Japan got a couple of goals - to huge cheers - but the USA prevailed 37-2. Time for England v Australia, and a closer game was forecast. The English team has improved recently, and on Wednesday night they had performed well against the powerful Canadians before going down to a narrow defeat. They started strongly against Australia, in a match full of pace and aggression. There were frequent clashes of helmets and the players slapped each other with their sticks - quite legally - as they tussled for the ball. At the end of the first quarter England led 5-4 and the crowd were ecstatic.

That was the high point. England visibly tired as the efforts of the previous night caught up with them and they found it difficult to escape from their own half. 'Kick some arse, Oz]' yelled a small but vociferous group of fans. They did. Gordon Elder, one of the Australian referees at the tournament, did a terrfic hip-grind as 'We will rock you' blared out of the speakers. 'The boys in green are hunting in packs,' he said, eyes glinting as if he wished he could join them. 'When the English lose the ball - pow]'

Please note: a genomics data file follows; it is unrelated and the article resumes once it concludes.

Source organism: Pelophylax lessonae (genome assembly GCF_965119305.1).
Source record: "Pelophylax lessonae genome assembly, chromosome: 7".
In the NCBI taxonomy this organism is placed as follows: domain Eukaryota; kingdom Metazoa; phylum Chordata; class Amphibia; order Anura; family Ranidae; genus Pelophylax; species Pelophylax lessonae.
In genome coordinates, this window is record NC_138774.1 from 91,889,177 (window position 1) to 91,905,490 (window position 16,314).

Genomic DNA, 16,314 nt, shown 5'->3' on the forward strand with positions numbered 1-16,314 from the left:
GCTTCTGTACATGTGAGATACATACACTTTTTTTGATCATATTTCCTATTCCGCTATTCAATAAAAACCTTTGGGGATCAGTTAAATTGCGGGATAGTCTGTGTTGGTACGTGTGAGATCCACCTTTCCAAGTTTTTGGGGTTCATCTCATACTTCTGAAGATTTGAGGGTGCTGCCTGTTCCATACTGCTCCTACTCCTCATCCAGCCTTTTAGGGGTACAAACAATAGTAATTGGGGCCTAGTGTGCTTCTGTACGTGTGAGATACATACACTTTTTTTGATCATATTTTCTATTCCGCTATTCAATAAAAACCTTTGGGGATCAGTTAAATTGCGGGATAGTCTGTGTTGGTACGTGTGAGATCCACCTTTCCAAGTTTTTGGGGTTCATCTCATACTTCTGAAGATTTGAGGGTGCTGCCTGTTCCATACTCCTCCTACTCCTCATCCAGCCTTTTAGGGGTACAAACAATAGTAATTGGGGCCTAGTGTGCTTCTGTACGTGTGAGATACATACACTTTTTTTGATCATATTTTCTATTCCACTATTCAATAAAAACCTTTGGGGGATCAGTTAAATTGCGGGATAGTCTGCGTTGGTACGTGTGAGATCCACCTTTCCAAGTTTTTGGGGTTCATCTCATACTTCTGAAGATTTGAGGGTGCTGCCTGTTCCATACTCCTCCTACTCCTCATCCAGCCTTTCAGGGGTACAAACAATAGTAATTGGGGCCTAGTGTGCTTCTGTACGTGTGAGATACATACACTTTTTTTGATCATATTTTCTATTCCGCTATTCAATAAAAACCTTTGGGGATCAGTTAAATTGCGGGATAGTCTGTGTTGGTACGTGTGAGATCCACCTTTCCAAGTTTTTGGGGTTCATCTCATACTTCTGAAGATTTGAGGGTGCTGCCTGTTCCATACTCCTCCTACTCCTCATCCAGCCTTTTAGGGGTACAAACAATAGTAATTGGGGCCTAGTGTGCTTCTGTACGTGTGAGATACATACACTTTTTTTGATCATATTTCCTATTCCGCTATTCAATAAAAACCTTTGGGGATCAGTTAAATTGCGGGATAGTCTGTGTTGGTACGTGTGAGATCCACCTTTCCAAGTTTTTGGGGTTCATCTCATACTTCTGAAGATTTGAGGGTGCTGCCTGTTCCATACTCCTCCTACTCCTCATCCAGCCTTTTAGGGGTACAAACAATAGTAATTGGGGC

Pow. Deep in the final quarter Australia led 27-6. 'Come on England,' yelled a teenaged voice, '22 goals to go.' They managed one. Australia won 28-7. 'It's an amazing rout,' said Gordon Elder. 'If I'd had 100-5 before the game on Australia winning by 15 goals or better I'd have more money than you can shake a stick at.' The spirit of Lillee and Marsh lives on.

Muddy water blues

MURKY goings-on in St Petersburg, where the Goodwill Games, brainchild of the American media tycoon Ted Turner, are attracting adverse publicity. Critics have suggested that the Games, the first major sports event to be held in post-Soviet Russia, would be an organisational disaster. They have also questioned the ethics of splurging cash on a sports event in a city beset with economic difficulties. The 1986 and 1990 Games, in Moscow and Seattle respectively, lost more than dollars 60m ( pounds 40m) between them.

Organisational glitches are indeed surfacing: the murk referred to earlier is in the tournament's swimming pool. The president of the Games, Jack Kelly, had to announce a delay to the swimming tournament after an inspection of the pool last Friday found a filtration system pumping out nasty brown water. 'There's no way they could swim in the pool the way it is now,' Charlie Snyder, spokesman for the US team, said. 'The problem is that they put charcoal directly into the filter rather than into a sack and then into the filter.